When I began negotiating short sales and assisting distressed homeowners (including those with over-leveraged properties who found themselves in the unfortunate position of owing more on their home than it was worth), this market was largely underserved. The reason, the majority of my colleagues simply weren’t interested in investing the time, money and effort necessary to acquire the unique skill set required to successfully negotiate these complex transactions. Furthermore, short sale listings were (and still are) considered by many to be substandard – too much work for far too little pay. In other words, many of these agents felt the short sale was a real estate transaction unworthy of the effort required to complete.
Short sales represent an opportunity for homeowners to avoid the devastating consequences of foreclosure. Negotiating short sales gives me the opportunity to help struggling families avoid foreclosure and get a fresh start. I find this to be very fulfilling and a great way to make a living.
The market that we are experiencing today is filled with homeowners who are truly hurting and don’t know where to start, or who to turn to. Lately, with few options as it pertains to inventory, more and more real estate agents are attempting to break into this niche, falsely representing themselves as short sale and distressed property specialists. Witnessing firsthand how other agents conduct short sales, I am reminded of what works and what does not in this type of a real estate transaction. After a lengthy career in real estate and successfully working countless short sales, I can honestly say that short sales are a moving target as the rules are constantly changing. Success comes as a result of thorough and meticulous work. Therefore, I cringe when other real estate agents, be they newbies or seasoned pros, jump into short sales and try to figure them out, oftentimes at the seller’s expense.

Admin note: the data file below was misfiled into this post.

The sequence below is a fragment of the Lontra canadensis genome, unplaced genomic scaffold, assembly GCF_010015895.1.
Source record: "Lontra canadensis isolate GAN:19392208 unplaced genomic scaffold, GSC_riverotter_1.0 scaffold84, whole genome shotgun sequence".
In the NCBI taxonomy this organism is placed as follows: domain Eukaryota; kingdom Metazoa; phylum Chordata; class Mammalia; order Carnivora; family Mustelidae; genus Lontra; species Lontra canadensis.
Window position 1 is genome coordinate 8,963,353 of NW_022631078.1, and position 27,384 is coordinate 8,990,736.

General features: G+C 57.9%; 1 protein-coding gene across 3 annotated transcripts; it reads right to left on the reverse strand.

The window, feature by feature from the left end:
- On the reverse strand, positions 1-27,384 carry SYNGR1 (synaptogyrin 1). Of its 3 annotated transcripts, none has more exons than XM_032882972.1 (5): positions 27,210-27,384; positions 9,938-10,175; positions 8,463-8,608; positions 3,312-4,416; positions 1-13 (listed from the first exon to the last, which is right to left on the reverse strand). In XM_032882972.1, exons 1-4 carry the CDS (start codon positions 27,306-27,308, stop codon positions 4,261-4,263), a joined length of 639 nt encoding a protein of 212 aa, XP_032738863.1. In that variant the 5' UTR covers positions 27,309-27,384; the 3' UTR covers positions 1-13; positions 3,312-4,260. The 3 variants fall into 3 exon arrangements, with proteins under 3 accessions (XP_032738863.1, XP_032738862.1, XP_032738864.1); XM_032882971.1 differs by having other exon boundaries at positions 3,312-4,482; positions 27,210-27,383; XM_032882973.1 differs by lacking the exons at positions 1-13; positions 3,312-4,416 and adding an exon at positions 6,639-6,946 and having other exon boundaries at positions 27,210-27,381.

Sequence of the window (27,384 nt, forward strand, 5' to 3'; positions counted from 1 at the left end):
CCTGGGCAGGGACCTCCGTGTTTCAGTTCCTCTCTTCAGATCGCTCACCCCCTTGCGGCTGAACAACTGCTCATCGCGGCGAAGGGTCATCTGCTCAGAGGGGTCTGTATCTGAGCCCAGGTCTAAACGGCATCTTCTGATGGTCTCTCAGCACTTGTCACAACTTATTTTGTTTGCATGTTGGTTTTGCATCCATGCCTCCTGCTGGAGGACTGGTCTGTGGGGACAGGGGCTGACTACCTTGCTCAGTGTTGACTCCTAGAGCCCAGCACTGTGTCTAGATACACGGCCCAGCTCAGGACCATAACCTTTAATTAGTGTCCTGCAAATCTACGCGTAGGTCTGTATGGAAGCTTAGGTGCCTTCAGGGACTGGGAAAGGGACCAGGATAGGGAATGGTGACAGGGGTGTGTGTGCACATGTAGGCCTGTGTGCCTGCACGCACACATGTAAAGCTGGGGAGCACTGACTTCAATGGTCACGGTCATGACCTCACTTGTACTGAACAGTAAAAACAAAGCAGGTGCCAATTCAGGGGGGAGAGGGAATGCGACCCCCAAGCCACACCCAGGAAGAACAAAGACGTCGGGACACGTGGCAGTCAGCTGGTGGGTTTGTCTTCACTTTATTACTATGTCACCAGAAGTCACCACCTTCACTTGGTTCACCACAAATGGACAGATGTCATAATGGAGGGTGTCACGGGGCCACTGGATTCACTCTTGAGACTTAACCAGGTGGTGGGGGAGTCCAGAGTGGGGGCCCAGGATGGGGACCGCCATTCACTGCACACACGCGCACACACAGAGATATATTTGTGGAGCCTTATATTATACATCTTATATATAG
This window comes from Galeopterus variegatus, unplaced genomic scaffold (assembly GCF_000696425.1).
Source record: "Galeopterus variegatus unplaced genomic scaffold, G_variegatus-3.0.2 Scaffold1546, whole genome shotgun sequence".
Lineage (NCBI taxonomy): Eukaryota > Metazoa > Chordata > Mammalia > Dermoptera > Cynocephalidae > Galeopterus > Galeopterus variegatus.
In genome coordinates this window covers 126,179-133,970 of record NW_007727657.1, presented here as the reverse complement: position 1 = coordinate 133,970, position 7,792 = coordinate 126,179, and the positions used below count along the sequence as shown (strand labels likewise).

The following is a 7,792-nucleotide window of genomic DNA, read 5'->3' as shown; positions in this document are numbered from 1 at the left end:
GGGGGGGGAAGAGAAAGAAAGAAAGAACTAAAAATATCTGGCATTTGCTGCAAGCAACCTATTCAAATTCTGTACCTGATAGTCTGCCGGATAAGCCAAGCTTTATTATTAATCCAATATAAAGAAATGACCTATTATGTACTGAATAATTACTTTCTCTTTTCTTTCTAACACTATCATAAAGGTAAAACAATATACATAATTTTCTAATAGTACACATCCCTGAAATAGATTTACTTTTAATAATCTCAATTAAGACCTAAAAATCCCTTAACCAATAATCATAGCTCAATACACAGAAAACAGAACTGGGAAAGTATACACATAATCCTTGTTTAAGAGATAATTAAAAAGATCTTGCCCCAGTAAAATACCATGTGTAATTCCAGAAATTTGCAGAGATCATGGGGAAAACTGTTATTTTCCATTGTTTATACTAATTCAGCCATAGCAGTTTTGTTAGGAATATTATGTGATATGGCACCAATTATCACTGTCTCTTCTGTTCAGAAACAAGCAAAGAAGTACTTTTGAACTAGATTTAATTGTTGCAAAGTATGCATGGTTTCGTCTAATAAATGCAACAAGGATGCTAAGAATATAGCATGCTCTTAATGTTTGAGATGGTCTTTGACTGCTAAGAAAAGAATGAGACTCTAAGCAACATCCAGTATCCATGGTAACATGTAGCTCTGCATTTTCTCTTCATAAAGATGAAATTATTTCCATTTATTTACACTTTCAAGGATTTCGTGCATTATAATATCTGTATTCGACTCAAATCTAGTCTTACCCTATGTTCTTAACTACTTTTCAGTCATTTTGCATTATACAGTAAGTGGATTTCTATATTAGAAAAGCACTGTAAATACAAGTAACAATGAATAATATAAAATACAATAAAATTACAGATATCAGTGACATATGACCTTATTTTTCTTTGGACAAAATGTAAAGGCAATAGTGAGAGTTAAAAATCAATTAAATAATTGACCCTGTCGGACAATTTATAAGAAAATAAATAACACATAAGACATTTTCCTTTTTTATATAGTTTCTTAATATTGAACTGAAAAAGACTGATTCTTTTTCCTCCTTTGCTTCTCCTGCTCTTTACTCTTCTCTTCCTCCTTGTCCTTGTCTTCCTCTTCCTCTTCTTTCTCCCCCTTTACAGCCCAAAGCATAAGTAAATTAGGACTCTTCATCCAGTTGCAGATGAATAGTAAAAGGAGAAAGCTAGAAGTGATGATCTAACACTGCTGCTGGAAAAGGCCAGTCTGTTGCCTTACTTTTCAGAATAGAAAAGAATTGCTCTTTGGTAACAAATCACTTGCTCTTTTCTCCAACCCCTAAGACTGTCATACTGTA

Know the Difference
It is important to note that the difference between a standard sale, and short sale is not limited to the additional negotiation with the lender(s) associated with the property and regarding the request for a discounted payoff. I won’t go into further detail in this blog post as I don’t want to provide any free tips to our colleagues but homeowners interviewing these so called short sale specialists should ask these individuals how many short sales they have successfully completed, and what techniques the employ to help ensure the success of their short sale transactions.
Sellers should also realize that the lender’s conditions regarding; sales price, sale terms, and occupancy after the sale are included in the final short sale approval, however, the ultimate decision to sell rests with the seller, not the lender. The granting of title from seller to buyer – not from lender to buyer – is evidence of this. Unfortunately, many agents fail to clarify this important point. Some of them don’t even know it themselves and mistakenly assume the negative equity in the seller’s property forfeits the decision to the lender.